According to a new study from researchers at the Perelman School of Medicine and the Wharton School at the University of Pennsylvania, physician graduates from the MBA program in heath care management at Penn’s Wharton School report that their dual training had a positive effect on their individual careers and professional lives. Study respondents reported such benefits as career acceleration, professional flexibility, and credibility in multidisciplinary domains. Aside from clinical practice, the MD was more often cited as providing professional credibility, whereas the 40 to 50 percent of respondents said the MBA conveyed leadership, management, and business skills. Respondents said that the combination of degrees helped to inform their overall business and medical perspectives, supply multidisciplinary experience, and improve communication between the medical and business worlds. The study, one of the first to assess MD/MBA graduates’ perceptions of how their training affected their career, is published online this week in advance of publication in the September issue of Academic Medicine.
“Our findings may have significant implications for current and future physician-managers as the landscape of health care continues to change,” says lead author, Mitesh S. Patel, MD, MBA, Robert Wood Johnson Foundation Clinical Scholar at Penn. “A study published in 2009 found that among 6,500 hospitals in the United States, only 235 were run by physicians. Moving forward, changing dynamics triggered by national health care reform will likely require leaders to have a better balance between clinical care and business savvy. Graduates with MD and MBA training could potentially fill this growing need within the sector.”
The Wharton School has the oldest program in health care management of any leading business school in the nation. Based on a survey of graduates of that program who also hold an MD dating as far back as 1981, the study also found that MD/MBA holders increasingly assume leadership, management, and administrative positions as their careers advance and, as a result, are less involved in clinical care. Specifically, in 2010, 46.2 percent of respondents who graduated in the 2000s reported clinical practice as their primary work sector, a figure which was higher than 39.5 percent for those who graduated in the 1990s, and 19.2 percent for respondents who graduated in the 1980s.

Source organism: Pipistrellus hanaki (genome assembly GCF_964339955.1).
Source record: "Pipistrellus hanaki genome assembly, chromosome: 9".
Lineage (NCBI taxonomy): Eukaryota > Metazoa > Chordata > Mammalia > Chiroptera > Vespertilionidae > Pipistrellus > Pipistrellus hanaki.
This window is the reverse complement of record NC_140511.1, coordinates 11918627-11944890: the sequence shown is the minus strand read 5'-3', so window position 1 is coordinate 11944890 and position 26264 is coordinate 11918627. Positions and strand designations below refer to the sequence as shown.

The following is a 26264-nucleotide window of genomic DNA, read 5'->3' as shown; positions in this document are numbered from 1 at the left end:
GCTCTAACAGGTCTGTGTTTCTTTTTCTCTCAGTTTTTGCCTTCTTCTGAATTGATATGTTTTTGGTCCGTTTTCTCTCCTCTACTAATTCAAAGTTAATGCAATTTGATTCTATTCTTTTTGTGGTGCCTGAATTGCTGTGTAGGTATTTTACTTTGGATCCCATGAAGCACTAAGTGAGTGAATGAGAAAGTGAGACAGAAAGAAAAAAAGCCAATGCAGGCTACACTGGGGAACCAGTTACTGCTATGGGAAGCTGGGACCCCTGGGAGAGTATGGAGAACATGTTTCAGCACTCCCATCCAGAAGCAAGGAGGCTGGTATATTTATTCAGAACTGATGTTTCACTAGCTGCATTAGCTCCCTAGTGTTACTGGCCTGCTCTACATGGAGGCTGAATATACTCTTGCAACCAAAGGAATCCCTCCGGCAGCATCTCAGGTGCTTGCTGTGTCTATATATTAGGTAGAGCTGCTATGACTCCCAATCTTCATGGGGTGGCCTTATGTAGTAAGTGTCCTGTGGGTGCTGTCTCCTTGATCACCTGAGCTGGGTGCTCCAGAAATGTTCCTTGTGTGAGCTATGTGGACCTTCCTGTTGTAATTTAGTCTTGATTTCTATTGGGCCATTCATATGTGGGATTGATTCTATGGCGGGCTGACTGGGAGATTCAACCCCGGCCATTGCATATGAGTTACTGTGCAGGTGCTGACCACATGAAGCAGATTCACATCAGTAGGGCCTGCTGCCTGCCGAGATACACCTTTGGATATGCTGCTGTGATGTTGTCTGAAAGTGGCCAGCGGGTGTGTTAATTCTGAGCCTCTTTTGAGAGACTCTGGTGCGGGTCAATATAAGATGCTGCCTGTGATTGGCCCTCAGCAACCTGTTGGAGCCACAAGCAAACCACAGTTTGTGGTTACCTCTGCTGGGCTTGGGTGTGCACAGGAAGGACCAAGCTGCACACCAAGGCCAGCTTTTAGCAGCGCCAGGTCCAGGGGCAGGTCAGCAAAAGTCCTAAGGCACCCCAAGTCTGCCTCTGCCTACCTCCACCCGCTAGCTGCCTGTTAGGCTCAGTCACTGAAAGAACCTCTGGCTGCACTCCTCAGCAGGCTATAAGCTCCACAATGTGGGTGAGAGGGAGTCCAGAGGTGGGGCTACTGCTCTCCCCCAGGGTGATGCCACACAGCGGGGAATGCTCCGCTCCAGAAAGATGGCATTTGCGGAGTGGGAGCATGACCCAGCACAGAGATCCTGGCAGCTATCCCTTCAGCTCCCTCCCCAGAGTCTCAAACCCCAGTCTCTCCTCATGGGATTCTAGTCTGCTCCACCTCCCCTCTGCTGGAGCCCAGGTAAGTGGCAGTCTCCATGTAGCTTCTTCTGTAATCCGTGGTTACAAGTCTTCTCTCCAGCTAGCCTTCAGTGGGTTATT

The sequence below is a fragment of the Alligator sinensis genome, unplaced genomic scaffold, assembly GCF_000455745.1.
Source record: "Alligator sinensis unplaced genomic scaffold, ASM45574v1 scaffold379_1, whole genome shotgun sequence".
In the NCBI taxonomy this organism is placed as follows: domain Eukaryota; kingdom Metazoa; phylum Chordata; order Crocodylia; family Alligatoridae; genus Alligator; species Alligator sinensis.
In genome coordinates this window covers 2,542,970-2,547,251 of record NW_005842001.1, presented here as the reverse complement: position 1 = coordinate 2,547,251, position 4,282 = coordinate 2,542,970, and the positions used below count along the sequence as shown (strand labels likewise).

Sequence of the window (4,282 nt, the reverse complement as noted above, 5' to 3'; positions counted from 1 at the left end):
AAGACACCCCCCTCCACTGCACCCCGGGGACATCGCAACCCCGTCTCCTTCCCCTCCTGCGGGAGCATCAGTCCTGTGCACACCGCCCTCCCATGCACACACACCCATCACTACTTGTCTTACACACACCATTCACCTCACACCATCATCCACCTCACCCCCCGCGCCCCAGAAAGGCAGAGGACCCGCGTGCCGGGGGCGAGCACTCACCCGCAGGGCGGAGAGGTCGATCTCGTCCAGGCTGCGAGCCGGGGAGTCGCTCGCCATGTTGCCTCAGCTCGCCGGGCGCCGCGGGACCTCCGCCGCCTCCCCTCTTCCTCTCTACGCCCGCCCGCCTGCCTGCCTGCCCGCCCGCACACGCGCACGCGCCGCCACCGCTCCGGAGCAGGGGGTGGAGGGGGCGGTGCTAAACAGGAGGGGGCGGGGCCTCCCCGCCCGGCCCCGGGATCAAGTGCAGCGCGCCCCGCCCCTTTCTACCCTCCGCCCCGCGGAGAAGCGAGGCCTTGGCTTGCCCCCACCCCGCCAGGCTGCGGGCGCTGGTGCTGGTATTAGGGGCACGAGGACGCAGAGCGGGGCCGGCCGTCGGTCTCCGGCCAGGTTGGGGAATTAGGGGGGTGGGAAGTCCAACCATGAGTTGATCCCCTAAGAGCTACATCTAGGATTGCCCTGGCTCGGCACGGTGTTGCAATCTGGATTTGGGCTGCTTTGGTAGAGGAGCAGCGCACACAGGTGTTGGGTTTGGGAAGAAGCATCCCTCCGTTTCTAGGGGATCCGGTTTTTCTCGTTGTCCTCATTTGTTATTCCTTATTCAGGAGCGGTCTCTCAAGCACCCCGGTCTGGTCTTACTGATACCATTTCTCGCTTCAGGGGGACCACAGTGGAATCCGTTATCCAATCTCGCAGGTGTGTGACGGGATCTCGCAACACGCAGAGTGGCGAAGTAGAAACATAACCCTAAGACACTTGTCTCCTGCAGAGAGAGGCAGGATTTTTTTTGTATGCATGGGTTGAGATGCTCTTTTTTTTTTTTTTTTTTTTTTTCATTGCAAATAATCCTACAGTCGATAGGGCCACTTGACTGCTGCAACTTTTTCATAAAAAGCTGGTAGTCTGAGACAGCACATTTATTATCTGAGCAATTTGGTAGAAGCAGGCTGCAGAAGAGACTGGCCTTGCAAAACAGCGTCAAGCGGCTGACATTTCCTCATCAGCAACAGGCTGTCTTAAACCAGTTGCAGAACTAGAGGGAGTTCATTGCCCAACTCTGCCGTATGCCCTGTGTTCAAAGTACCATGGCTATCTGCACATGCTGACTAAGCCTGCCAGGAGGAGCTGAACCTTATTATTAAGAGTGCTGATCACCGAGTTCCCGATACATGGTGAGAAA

Less than 20 percent of respondents whose role is primarily non-clinical reported that “hospital administration” or “care-provider organization” was their primary work sector, indicating that although these physicians pursue leadership roles, most are not directly related to managing health systems or medical practices. Instead, they reported largely working in a variety of sectors such as biotechnology, pharmaceuticals, medical devices, business start-up, venture capital, investment banking, hedge funds, marketing, consulting, government, insurance, managed care, philanthropy, and the non-profit world.
“Physicians with training in management are now an essential part of the health care workforce,” said David A. Asch, MD, MBA, senior author and professor of Medicine in the Perelman School of Medicine and professor of Health Care Management at Wharton. “In 2014, we know that advances in health and health care are as likely to come from changes in the organization, management, and financing of health care as they are from fundamental discoveries from the basic sciences. We need all kinds of contributions to advance national goals in health.”
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